Behind the Weeping Virgin Mary

Investigating the Phenomena of the Weeping Virgin Mary

Behind the Weeping Virgin Mary

The Vatican has a special investigative team to research such phenomena

News about weeping statues of the Virgin Mary is common throughout the world. Such claims were made from time immemorial. The best-known example is a statue in Sicily. Known as Madonna of Syracuse, this inanimate piece has cried since 1953. News of tears falling down Mother Mary's eyes was reported from Macedonia, Hungary, and Argentina.

Investigating the Phenomena of the Weeping Virgin Mary[/tweetthis]

The same event happened in the United States as well. An inanimate Mother Mary statue in the town of Hobbs in New Mexico began to weep. The tears, on analysis, were found to be balsam and olive oil. This is incidentally the same formula used by the Catholic Church for a few specific rituals after being blessed by any bishop. To a lay observer, a weeping God would be a baffling one. To understand why the pious flock towards weeping Virgin Mary statues, it is important to know the connection between the Virgin Mary and the miracles.

As per Catholics, Mary gave birth to Jesus Christ, and thus the Virgin Mary gave birth to God. Such an exalted position enables Mary to have supernatural powers. Credit was given to her for multiple miracles, including the preservation of "The Veil of the Virgin," a Mary relic after the holding church, the Chartres Cathedral in France burned down. The three priests who helped save the relic got out unscathed from the flames and the heat.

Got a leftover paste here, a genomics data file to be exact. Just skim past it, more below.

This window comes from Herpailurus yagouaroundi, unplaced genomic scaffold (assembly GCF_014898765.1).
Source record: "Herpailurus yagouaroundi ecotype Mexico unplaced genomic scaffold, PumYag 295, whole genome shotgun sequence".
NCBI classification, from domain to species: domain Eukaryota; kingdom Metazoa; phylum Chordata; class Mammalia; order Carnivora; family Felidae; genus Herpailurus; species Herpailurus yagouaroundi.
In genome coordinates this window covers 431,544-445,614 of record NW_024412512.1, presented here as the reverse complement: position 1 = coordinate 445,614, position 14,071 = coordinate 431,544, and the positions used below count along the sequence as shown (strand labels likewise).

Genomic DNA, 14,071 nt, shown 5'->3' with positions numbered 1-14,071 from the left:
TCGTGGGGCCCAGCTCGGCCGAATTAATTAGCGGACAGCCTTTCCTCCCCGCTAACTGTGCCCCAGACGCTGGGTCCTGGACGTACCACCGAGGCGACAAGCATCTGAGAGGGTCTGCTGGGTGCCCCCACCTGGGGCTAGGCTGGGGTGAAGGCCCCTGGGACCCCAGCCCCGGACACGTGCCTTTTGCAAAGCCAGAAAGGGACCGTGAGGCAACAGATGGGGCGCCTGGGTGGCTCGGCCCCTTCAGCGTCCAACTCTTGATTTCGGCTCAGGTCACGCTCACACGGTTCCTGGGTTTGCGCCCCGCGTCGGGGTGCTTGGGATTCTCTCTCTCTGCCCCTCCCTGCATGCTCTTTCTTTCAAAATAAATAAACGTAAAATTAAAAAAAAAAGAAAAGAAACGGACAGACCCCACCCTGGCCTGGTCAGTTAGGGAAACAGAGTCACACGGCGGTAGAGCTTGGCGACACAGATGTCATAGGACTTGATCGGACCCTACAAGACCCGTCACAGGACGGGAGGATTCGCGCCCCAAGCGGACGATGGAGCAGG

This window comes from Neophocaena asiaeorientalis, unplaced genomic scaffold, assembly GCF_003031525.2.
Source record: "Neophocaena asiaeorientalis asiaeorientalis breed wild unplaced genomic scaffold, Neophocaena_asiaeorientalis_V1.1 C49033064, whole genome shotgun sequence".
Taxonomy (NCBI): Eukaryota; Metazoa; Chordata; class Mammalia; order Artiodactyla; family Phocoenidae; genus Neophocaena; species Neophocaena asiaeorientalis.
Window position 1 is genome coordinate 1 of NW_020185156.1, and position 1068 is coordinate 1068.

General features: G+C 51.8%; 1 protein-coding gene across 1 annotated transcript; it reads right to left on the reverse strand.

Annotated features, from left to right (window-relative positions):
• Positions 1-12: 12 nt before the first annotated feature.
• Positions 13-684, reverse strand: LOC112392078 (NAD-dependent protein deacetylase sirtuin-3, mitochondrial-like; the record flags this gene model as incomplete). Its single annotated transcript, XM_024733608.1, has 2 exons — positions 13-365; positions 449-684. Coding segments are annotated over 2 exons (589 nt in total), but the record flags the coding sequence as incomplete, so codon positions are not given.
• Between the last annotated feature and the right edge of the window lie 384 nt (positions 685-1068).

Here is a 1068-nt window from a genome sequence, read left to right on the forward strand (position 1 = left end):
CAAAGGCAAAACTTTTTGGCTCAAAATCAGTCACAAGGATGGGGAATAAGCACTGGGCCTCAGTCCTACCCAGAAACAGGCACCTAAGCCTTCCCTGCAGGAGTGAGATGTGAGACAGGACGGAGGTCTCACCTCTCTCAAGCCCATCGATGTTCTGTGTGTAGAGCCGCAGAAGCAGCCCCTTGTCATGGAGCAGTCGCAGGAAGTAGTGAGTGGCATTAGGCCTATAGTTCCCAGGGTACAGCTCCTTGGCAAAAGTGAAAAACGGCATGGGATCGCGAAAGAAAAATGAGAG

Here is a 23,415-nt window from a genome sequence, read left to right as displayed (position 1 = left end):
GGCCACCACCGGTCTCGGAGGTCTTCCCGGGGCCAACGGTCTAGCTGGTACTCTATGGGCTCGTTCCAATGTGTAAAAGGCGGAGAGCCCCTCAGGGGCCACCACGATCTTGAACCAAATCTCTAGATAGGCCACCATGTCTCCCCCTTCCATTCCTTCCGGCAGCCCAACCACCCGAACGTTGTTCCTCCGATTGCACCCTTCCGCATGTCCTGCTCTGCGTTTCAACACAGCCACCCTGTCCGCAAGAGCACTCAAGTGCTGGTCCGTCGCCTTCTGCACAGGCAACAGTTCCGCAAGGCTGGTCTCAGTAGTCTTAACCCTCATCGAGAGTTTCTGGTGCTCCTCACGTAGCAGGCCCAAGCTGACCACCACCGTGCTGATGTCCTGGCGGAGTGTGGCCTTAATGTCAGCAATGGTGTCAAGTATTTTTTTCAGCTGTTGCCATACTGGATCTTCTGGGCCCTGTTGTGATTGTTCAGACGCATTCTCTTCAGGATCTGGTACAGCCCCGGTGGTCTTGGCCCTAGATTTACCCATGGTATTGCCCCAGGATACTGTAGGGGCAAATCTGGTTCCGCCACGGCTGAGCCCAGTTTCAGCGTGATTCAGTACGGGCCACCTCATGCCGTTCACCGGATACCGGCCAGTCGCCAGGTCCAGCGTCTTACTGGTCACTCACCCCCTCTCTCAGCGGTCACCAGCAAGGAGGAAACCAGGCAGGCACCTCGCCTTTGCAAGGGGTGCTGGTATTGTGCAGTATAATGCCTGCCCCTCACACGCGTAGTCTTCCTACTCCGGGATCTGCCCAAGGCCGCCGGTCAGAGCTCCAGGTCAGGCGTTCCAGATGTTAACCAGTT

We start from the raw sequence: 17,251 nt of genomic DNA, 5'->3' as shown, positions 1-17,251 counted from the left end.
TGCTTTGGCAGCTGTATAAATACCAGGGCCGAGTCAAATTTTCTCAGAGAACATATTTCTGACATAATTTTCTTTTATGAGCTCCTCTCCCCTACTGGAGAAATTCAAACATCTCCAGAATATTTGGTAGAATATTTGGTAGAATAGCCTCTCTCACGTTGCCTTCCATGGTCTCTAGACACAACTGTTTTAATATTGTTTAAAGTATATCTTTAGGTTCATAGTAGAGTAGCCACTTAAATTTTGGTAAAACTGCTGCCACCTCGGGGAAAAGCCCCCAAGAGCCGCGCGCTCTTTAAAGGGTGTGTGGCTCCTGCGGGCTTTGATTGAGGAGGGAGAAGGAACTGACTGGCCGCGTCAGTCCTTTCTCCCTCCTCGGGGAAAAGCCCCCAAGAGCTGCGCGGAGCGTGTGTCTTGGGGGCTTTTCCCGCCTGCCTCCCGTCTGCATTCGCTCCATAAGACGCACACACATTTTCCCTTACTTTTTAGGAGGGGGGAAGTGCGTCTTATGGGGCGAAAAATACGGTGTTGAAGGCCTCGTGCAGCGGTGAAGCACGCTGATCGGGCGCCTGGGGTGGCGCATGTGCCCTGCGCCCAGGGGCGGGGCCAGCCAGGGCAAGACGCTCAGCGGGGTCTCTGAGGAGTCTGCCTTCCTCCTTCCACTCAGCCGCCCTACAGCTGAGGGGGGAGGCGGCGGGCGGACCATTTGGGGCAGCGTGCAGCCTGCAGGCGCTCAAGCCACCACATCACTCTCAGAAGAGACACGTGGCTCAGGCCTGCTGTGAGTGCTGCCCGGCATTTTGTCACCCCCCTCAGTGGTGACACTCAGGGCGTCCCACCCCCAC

The Virgin Mary is also credited with the victory of the outnumbered but efficient combined military forces of Venice, Genoa, and papacy over the Ottomans in the 1571 Battle of Lepanto. Devout Catholics believe Mary's tears to have special significance. She cries for both the worldly sins and over the searing pain which she endured when she was a mother living her life on earth. The latter is known as "seven sorrows of Mary." The list of seven sorrows includes Jesus' crucifixion and death. The scent of balsam and olive oil evokes the Virgin Mary as she is known as a "rose without thorns." It is to be noted that of Mother Mary's statue weeps; the Catholic church will ask the local bishop to conduct an investigation.

Investigating priests are guided by “Congregation for the Doctrine of the Faith,” a rule book overseeing Catholic doctrine. These apply not only to weeping Marys' but also to other supernatural apparitions. The priests find out whether such apparitions are real or a trickery.

In some cases, statues found to be weeping blood had the blood tested and it turned out to be blood from the statue’s owner. It was also found oil mixtures can be injected into the statue’s porous material and as the temperature of the room rises, the oil will begin to seep out, giving the appearance of tears. As for the bronze statue in New Mexico, the source of its tears has not yet been determined.


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